When acclaimed novelist and author Heidi Julavits stumbled upon her childhood diaries 10 years ago, she expected great things. She imagined they would provide a roadmap to the person and author she had become. Instead they displayed a wince-worthy dullness better suited to a “paranoid tax auditor,” she says. The young Julavits fixated on grades, looks and boys – not the stuff of greatness. An antidote was clearly in order.

So began “The Folded Clock,” a grown-up diary for the new millennium. It’s a clever hook for a volume that is equal parts travelogue, meditation and confessional. There’s no mistaking this rendition of Julavits for a tax auditor. This time around, she’s more like a mash-up of Lena Dunham and Kierkegaard. Which is to say, the book is at once raunchy, outrageous and funny, wistful, contemplative and smart.

Julavits, 47, is no garden-variety neurotic, nor are her observations run-of-the-mill. A lifelong striver, this Portland native spent her early years angling to be elsewhere, only to land in New York (teaching at Columbia), where she now pines for summers in Maine. Julavits calls herself “an object person,” by which she means that she clings to material things – “not for status reasons,” she says, but for “plain anchor reasons.” As a child, she slept with a broken lamp as a way to guarantee its survival; otherwise it was doomed to be tossed. As an adult, she carries in her purse an old cracked enamel tap water handle, which she draws daily before starting to write. If there is an underlying angst at work here, there’s no lack of mishegoss to support it.

As a vehicle, the diary provides a natural format for the sorts of ruminations that the author conducts. While waiting to board a flight at JFK, for instance, she finds a Rolodex in an airport trashcan. Should she take it, or leave it, and what are the ramifications of each? Like many of the episodes that she narrates, the particular becomes a springboard for broader contemplations. Invariably, she dives in – or, in this case, takes the Rolodex – then puzzles over the whys and wherefores.

“Somebody needed to release himself from these bad feelings,” she says. “He’d thrown the (Rolodex) away, betting on the psychic exorcism of a landfill burial. I’d screwed up the process. I’d kept live what should have been dead.”

Overall, the episodes and vignettes suggest the maelstrom that is the author’s life – a mix of changing roles and inner qualms, synergies and machinations. Themes emerge, characters recur, and the author’s bent of mind becomes the lens through which we see.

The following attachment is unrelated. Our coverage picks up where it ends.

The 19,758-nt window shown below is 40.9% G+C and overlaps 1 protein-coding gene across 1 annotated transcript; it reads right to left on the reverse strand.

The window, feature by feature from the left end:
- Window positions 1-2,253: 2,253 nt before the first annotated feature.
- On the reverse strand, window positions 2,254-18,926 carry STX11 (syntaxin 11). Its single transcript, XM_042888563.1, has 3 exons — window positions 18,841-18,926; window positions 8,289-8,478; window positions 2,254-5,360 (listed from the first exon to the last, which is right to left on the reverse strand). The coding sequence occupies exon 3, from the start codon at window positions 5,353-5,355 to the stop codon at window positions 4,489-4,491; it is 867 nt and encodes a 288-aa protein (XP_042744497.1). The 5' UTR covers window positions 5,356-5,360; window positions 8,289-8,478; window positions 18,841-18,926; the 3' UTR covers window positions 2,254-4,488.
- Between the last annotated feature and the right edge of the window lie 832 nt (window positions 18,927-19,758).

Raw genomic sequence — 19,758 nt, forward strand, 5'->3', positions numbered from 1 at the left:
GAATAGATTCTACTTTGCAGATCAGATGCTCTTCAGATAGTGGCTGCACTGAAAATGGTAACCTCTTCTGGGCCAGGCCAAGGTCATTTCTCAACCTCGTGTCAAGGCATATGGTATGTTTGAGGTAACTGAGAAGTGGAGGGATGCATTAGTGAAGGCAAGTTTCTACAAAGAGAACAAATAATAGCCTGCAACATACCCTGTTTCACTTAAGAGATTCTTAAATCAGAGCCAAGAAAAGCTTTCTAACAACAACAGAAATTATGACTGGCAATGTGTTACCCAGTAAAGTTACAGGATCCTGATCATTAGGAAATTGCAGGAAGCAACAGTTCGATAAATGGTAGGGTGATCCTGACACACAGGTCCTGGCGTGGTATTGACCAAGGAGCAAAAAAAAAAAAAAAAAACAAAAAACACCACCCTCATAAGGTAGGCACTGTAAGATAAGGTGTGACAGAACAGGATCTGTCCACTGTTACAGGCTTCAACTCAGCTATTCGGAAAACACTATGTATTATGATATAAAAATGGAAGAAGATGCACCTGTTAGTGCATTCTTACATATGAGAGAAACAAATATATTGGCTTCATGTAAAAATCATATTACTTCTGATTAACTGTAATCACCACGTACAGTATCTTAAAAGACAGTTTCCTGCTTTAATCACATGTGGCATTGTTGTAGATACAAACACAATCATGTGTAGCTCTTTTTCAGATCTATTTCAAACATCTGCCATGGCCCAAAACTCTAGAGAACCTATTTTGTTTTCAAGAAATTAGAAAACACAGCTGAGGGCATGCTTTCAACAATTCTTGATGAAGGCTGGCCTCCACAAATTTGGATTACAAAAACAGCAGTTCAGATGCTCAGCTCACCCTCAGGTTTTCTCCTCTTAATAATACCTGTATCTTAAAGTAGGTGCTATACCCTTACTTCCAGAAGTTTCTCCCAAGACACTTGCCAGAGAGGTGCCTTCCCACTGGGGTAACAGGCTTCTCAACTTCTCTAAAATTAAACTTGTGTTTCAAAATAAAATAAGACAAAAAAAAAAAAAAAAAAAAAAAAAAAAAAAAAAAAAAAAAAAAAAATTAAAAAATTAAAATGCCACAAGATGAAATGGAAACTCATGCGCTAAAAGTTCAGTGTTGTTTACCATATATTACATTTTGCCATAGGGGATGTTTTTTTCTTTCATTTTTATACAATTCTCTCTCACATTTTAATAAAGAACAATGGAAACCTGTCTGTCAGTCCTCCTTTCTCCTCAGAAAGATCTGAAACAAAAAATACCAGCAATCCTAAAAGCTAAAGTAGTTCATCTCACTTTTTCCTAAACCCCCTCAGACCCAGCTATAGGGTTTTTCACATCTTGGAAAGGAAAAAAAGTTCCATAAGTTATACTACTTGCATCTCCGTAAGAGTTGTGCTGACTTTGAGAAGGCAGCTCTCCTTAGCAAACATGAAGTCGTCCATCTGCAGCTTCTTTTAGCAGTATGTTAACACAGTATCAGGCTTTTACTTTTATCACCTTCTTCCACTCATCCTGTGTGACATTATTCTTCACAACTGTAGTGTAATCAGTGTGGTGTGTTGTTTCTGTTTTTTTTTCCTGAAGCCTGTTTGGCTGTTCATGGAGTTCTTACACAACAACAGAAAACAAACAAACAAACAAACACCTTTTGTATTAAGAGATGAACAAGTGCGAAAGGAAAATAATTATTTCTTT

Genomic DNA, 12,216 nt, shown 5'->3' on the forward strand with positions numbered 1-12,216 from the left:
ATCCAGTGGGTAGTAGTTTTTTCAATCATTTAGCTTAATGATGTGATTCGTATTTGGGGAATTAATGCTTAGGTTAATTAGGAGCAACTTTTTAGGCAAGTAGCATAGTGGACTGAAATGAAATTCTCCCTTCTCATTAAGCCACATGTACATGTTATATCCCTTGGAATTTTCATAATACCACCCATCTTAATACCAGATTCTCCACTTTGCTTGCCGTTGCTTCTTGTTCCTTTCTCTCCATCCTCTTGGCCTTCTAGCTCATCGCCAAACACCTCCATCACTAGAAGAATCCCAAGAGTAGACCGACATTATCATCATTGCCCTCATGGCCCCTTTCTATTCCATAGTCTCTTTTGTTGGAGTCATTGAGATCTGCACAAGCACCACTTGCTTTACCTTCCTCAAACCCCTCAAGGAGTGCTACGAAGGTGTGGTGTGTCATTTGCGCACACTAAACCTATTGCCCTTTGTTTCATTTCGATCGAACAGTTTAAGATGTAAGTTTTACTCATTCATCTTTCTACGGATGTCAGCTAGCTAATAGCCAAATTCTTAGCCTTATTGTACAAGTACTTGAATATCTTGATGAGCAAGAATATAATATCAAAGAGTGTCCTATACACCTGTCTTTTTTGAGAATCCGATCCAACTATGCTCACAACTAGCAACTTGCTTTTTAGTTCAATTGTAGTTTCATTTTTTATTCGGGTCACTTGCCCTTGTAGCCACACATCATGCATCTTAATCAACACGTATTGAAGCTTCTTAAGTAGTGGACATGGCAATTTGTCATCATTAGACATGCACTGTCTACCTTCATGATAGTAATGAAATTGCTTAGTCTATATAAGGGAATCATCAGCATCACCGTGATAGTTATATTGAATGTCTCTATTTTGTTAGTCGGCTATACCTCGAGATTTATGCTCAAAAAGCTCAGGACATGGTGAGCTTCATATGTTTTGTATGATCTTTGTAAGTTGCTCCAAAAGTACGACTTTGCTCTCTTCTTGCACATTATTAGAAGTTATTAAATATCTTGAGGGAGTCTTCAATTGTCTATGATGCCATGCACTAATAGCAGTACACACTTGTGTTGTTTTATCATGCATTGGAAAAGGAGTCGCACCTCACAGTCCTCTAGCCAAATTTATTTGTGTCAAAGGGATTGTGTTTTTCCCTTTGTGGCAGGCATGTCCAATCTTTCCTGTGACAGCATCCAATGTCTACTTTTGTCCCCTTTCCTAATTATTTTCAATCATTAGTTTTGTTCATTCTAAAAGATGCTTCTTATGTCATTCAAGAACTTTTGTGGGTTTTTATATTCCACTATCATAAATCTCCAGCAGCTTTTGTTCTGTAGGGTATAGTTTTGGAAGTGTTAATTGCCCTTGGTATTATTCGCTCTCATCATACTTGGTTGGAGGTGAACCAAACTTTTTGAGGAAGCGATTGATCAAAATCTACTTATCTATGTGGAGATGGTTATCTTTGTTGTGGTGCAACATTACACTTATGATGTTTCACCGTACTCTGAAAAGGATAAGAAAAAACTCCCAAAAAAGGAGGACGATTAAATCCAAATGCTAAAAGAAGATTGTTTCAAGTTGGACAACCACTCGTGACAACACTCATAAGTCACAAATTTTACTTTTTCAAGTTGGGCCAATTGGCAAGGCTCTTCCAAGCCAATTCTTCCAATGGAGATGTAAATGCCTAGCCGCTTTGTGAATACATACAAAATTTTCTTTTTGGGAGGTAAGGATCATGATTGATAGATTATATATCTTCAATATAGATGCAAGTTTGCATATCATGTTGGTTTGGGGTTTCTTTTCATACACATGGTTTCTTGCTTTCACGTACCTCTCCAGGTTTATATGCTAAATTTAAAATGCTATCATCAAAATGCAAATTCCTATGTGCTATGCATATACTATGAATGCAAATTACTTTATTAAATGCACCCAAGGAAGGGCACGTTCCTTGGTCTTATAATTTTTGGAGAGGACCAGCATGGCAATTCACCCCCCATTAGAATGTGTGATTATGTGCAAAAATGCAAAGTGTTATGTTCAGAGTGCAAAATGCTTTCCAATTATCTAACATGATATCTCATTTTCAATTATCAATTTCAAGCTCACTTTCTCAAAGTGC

About that bent of mind: Julavits is a storyteller to the bone, who gladly sacrifices herself in service to her tales. She is the butt of jokes, an instigator and, at times, a terror. Some vignettes play like comedy routines, as when she throws a tantrum in a supermarket in Germany, where she can be overheard by many English-speaking Germans. She has picked a fight with her husband, allegedly about Nazi aesthetics, and she’s off and running. As her volume ramps up, her husband, disarmed, whispers, “Please, let’s not fight about Hitler.”

Julavits populates the book with an assortment of characters – friends and strangers, gurus, psychics, students, former boyfriends and, above all, family. Perhaps most movingly, the author reflects on her own restlessness in the face of those who most need her attention and the fact that she’s quickly nearing her parental shelf life. “I spent so little time with my children that they started to call me ‘dad’…. Also, my children are on the verge of not needing me at all,” she says. “When I get home, I will only be their maid.”

When she started this project, Julavits couldn’t have known that two years of chronicling her life would cohere in quite this fashion – that her job as middle-age diarist would yield a book that is irresistible and, at times, transcendent.

Joan Silverman writes op-eds, essays and book reviews. Her work has appeared in The Christian Science Monitor, Chicago Tribune and Dallas Morning News.


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